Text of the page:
Unilever said Tuesday it would spin off its ice cream unit, home to popular brands such as Magnum and Ben & Jerry’s, and cut 7,500 jobs in a new cost-savings program.

Investors cheered the plan, sending Unilever shares up more than 5% in early trading.

The spinoff will begin immediately and is expected to complete by the end of 2025, London-listed Unilever said. The ice cream business is “in the process of moving to a separate head office in Amsterdam” but CEO Hein Schumacher said on a call with journalists that he was “open to options” regarding where it could list.

Unilever aims to deliver mid-single-digit underlying sales growth and modest margin improvement after the split, it said. The ice cream business accounts for about 16% of Unilever’s global sales, and in some countries contributes a third or 40%.

The consumer goods group also launched a program to save costs of around 800 million euros ($869 million) over the next three years. The proposed changes would impact around 7,500 jobs globally, mostly office-based, with total restructuring costs anticipated to be around 1.2% of overall turnover during the period.

The cuts will affect about 5.9% of Unilever’s workforce of about 128,000  people.

“We are looking across the organization, so in our head office, corporate center, as well as in business group coordination points, as well as in business units in countries,” Schumacher said.

Unilever’s shares jumped 5.4% in early trading. The stock has dropped 5.8% over the past year.

The move is a big statement from Schumacher, who became CEO in July and in October laid out plans to win back investor confidence by simplifying the business after admitting Unilever had underperformed in recent years. His predecessor Alan Jope was criticized for allowing the group’s brand portfolio to grow to about 400, leaving management distracted from its best performers.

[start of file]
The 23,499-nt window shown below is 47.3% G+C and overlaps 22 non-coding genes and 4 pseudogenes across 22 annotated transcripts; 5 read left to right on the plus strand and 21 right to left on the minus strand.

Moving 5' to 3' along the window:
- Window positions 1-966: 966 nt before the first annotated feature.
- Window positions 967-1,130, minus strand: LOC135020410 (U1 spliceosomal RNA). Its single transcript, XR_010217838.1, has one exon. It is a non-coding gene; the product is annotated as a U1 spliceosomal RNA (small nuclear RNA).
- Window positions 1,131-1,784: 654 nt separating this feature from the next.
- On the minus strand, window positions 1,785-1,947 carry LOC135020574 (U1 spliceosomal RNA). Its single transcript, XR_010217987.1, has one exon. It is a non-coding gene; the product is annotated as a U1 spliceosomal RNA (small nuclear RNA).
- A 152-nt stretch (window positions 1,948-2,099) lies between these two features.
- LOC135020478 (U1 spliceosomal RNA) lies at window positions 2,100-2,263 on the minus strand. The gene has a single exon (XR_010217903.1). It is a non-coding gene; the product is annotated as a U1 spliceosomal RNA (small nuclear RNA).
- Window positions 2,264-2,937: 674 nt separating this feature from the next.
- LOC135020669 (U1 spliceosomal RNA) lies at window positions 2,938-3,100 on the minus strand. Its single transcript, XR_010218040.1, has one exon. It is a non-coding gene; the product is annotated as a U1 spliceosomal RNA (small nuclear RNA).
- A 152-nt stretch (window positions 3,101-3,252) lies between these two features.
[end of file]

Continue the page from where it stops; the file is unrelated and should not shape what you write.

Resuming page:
“Great news for shareholders regarding the ice cream division as it has been a drag on the business as a whole for some time, share price should respond accordingly this morning,” Oberon Investments portfolio manager Jack Martin said.

“Obviously sad whenever that many people lose their jobs but (CEO) Hein Schumacher has been under pressure to deliver a better performance for the group since being appointed, so it is not hugely surprising to see changes.”

In October, Schumacher said the company would focus on 30 key brands which account for 70% of its sales, work on improving its gross margin and not undertake any major or transformational acquisitions.

Schumacher told Reuters last month that he would not shy away from streamlining Unilever’s workforce.

“We have a big agenda,” Schumacher said on Tuesday. “This is going to be a very busy period for the next 18 months or so.”

($1 = 0.9206 euros)


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